Yes, staring at a small lit-up screen in a dark room for hours on end is extremely unhealthy, but binge-watching is like being on a high; once you start, you’re hooked, and it’s difficult to stop.
According to cultural anthropologist Grant McCracken, ‘Getting immersed in multiple episodes or even multiple seasons of a show over a few weeks is a new kind of escapism that is especially welcomed today.’ It’s this feeling of escapism that drives people to be involved in compulsive, addictive, and potentially deleterious activities like binge-drinking, binge-eating, even taking drugs.
It’s also because of escapism, ‘an activity or form of entertainment that allows people to forget about the real problems of life’, that society has become so comfortable with binge-watching. It allows us to zone out, immerse ourselves in a different world, and gives us complete control over what and how much we watch.
Streaming services like Netflix and Hulu provide viewers with something that cable television cannot: instant gratification. With cable television, viewers have a limited selection of movies to watch depending on what airs, and they’d have to wait weekly for episodes of a show to be released. Now, TV fanatics no longer have to wait to be satisfied; a titanic amount of shows, released by seasons instead of episodes, and a variety of movies from multiple genres, are available at a button click or finger tap. The convenient nature and immediate enjoyment are what make digital streaming platforms so addictive. It’s revolutionised the way we watch television and has led to the advent of a binge-watch culture – and it’s become a real problem. We basically can’t cope with waiting for the next high.
According to Columbia Professor John Black, ‘You take a dosage of a drug and have a certain amount of reaction to it. But if you keep doing it, it takes more and more of the same drug to get the same reaction.’ You need to keep watching in order to fulfill a desired level of satisfaction, and streaming services feed this addiction by automatically playing episodes after one ends. This constant craving to keep watching can cut into sleep, negatively affecting mental and physical health. Black also states ‘too much TV-watching also increases the risk of weight-related chronic diseases, such as Type 2 diabetes’ and obesity.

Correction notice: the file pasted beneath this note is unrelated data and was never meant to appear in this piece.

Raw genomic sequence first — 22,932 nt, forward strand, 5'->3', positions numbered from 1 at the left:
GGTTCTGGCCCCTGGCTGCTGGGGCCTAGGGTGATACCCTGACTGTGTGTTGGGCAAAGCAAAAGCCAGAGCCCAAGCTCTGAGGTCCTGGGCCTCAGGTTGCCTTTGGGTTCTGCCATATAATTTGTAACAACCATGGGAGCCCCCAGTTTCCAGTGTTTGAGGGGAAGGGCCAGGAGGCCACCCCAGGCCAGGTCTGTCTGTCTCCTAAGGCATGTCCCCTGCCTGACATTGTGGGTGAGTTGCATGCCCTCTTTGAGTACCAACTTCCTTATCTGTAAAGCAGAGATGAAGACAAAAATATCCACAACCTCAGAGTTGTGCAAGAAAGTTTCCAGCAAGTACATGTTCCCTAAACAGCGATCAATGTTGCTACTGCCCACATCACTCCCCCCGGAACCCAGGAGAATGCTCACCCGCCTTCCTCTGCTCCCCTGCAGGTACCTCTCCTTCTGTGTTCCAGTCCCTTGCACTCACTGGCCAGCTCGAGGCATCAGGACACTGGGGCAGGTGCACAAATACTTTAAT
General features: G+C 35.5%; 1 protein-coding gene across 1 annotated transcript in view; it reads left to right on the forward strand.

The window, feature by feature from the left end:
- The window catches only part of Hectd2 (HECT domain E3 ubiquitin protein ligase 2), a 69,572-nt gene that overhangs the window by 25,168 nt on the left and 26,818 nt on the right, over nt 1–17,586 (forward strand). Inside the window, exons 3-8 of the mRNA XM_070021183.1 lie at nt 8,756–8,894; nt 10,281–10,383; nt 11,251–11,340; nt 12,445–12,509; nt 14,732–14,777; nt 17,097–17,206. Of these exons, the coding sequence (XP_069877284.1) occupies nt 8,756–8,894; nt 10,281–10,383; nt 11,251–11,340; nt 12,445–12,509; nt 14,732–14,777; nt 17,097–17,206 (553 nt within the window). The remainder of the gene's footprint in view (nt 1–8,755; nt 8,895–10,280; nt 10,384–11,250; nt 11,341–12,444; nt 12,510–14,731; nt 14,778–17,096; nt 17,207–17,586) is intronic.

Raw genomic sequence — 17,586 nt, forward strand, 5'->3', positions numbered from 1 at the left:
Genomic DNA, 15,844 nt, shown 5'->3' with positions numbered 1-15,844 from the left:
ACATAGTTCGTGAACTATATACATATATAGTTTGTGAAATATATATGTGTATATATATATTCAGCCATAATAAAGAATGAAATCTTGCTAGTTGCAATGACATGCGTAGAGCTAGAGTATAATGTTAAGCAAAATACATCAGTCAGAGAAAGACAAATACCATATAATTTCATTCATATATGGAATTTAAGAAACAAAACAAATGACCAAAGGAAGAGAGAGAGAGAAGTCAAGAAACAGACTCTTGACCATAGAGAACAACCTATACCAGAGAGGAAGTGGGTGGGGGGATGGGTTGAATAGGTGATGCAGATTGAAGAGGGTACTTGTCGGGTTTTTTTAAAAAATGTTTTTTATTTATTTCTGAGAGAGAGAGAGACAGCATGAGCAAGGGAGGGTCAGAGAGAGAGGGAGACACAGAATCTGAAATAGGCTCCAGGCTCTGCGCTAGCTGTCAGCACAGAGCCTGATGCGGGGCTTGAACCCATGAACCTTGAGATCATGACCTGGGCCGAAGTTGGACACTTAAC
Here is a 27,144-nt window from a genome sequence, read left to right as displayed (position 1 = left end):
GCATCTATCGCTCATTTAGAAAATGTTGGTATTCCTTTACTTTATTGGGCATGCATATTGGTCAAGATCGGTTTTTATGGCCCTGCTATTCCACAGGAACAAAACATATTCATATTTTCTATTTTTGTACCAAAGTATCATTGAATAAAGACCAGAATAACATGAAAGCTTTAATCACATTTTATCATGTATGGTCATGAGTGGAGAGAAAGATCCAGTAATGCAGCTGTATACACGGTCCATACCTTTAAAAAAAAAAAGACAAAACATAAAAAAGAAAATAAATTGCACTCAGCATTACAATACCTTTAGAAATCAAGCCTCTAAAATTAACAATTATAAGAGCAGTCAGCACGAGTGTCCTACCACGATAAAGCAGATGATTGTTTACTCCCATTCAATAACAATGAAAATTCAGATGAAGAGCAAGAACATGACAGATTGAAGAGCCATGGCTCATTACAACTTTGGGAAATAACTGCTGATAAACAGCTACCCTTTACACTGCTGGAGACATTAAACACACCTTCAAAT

But the problem can be fixed, right? Let’s stop binge-watching right now, start exercising, and everything will be alright. Wrong. Going to the gym or continuously running laps won’t negate all the hours spent watching Breaking Bad. The consequences of being a couch potato aren’t allayed by exercise. The damage is done.
Binge-watching is a phenomenon we’ve become scarily comfortable with, but as unhealthy as it may be, quitting cold turkey is a tad extreme. Find a middle ground. Next time you have a free Saturday or a spare hour, turn off the TV or close the laptop. Go for a run or read outside and bask in the sunlight. You can always binge-watch later.
Christina Bui hails from San Jose, CA and currently lives in New Haven, CT, where she is attending Yale University. When she isn’t busy with schoolwork, Christina loves reading, watching Netflix, and swimming.